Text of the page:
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Pulverized and Recycled Vulcanized Rubber ON THE GROUND!

11 May 2010 14,467 views No Comment

Sometimes when you’re really mad and you’re an adult, you just want to throw something on the ground and smash it to smithereens in order to vent your frustration with “the system”.  In fact, in the United States each year 300 million tires are thrown on the ground by adults of both genders.  Some of these tires are then buried under other trash and discarded objects in landfills, and some of them are sheepishly picked up again and burned for fuel in cement kilns.  For a long time, throwing tires on the ground has lacked the pizazz of say, throwing a highball glass full of scotch into a fireplace in a fit of pique (not that I did it). 

Image credit http://library.thinkquest.org/

What happens when you throw a rubber object on the ground is that it bounces once or twice, flexes a little, and then settles down quietly in its new location.  There are no smithereens, which is a shame given that the real satisfaction of throwing something on the ground comes from producing quality smithereens.  Not only is it unfun to throw, used rubber is unfun to recycle because it is “vulcanized–hardened and rendered chemically inert–by the addition of sulfur and other compounds to the material’s long molecular chains. Small chunks of used tires can be partially melted and used as filler in asphalt, but devulcanizing rubber involves expensive chemical and thermal processes” (McKenna).  And once it’s vulcanized, rubber attempts to live by reason and logic and gets completely out of touch with its emotions.

Enter Lehigh Technologies of Tucker, GA, a company developing a process of smashing old tires in a manner that gives much more satisfaction.  They shatter used tires “into a fine powder using a process that involves freezing old rubber and smashing it to pieces. This starts with tires that have been torn into half-inch chunks using conventional shredding equipment. Lehigh mixes these rubber pieces with liquid nitrogen, cryogenically cooling the rubber to -100°C. The rubber is then fed into a high speed ‘turbomill’ that shatters it into particles no more than 180 microns in size” (McKenna).  The cryogenic shatter-fest vastly increases the surface area of the rubber – transforming it from inert filler material to something special with new properties (such as the ability to bond with other materials).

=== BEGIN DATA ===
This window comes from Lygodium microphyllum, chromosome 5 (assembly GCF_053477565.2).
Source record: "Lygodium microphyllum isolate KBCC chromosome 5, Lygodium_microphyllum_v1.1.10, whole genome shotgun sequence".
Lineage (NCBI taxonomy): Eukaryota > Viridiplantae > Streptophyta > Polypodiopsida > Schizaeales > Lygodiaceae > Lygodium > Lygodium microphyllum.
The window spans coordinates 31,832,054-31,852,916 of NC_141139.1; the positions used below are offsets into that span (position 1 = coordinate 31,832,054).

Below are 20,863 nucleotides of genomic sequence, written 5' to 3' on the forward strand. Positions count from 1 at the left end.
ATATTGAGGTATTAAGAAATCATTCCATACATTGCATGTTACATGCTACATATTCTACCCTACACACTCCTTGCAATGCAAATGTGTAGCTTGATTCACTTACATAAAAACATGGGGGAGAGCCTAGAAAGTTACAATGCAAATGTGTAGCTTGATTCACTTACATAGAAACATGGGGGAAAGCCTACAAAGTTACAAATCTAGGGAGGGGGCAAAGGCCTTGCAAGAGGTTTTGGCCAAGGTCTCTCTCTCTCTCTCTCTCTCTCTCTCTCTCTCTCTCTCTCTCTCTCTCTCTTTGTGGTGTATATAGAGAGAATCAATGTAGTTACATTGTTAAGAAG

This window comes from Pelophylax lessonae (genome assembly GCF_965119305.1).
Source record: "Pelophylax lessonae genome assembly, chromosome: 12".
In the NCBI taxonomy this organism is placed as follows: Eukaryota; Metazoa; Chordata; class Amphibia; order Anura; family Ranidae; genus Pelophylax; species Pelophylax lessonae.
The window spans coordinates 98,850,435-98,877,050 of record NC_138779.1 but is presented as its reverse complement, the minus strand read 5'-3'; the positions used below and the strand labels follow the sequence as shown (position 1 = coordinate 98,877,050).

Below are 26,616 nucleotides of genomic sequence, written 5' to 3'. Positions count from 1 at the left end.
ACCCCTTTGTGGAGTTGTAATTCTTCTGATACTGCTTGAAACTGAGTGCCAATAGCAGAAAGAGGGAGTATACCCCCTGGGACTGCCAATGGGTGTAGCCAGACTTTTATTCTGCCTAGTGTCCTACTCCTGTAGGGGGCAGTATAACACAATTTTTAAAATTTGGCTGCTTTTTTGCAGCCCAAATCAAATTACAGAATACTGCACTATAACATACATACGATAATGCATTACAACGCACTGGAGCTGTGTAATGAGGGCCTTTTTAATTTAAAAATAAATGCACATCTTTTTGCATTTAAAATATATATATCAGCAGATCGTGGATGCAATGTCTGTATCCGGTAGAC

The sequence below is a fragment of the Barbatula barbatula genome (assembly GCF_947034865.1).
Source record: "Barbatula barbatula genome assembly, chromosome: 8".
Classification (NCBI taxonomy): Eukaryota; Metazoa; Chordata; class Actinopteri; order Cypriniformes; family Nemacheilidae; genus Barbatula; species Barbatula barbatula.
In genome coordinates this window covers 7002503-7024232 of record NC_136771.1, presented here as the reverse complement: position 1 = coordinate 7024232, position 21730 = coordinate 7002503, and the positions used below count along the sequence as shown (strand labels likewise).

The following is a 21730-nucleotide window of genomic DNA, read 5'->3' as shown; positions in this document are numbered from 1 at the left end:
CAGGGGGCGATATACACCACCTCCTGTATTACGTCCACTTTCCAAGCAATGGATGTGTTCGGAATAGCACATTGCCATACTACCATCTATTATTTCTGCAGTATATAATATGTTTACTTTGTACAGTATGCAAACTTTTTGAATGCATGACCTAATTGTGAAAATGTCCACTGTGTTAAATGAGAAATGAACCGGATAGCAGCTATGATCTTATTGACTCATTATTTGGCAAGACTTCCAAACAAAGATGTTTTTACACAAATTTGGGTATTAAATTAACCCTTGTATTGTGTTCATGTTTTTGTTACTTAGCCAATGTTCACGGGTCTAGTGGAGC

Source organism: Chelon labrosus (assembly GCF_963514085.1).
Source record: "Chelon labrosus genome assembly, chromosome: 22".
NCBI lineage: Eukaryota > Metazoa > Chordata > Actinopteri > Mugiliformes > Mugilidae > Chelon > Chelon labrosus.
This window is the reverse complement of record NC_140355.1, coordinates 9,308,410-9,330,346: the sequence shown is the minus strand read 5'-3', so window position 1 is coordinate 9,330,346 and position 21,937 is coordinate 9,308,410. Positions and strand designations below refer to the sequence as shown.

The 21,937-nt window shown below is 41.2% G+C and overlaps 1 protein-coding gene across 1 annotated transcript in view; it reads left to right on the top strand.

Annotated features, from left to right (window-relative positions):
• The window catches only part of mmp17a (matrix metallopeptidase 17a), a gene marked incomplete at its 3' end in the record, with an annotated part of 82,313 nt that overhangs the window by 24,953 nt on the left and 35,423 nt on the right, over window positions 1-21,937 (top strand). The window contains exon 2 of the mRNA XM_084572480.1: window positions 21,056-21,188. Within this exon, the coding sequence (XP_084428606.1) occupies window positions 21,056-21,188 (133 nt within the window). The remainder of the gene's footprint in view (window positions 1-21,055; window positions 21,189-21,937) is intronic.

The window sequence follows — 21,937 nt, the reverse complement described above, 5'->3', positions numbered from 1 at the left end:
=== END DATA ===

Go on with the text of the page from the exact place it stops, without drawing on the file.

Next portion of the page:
Image credit Technology Review

It should be noted however, that Lehigh rubber is in no way devulcanized, which means that carbon atoms in the rubber are still bound to sulfur atoms.  This prevents the atoms from forming covalent bonds with surrounding materials.  To address the shortcoming, Lehigh “opened an in-house research center seeking to change the chemical properties of powders it produces….  The company has also developed ways to make recycled rubber bind to surrounding materials via noncovalent, intermolecular bonds” (McKenna).

The rubber powder made from old tires should open up new recycling opportunities, and Lehigh Technologies has opened a commercial facility with capacity to produce 100 million pounds of powder from four million tires per year.  They recognize that there could be a billion-dollar market for high-performance recycled rubber (McKenna).  But remember, you can’t trust the system!


Rubber is filed under the wood category, but because this is a frozen, pulverized kind of rubber I thought about putting it in the earth category as well.  I decided against it, because I’M AN ADULT.


McKenna, Phil. “New Life for Old Tires” Technology Review 04/20/10. Accessed 05/11/10.  URL.

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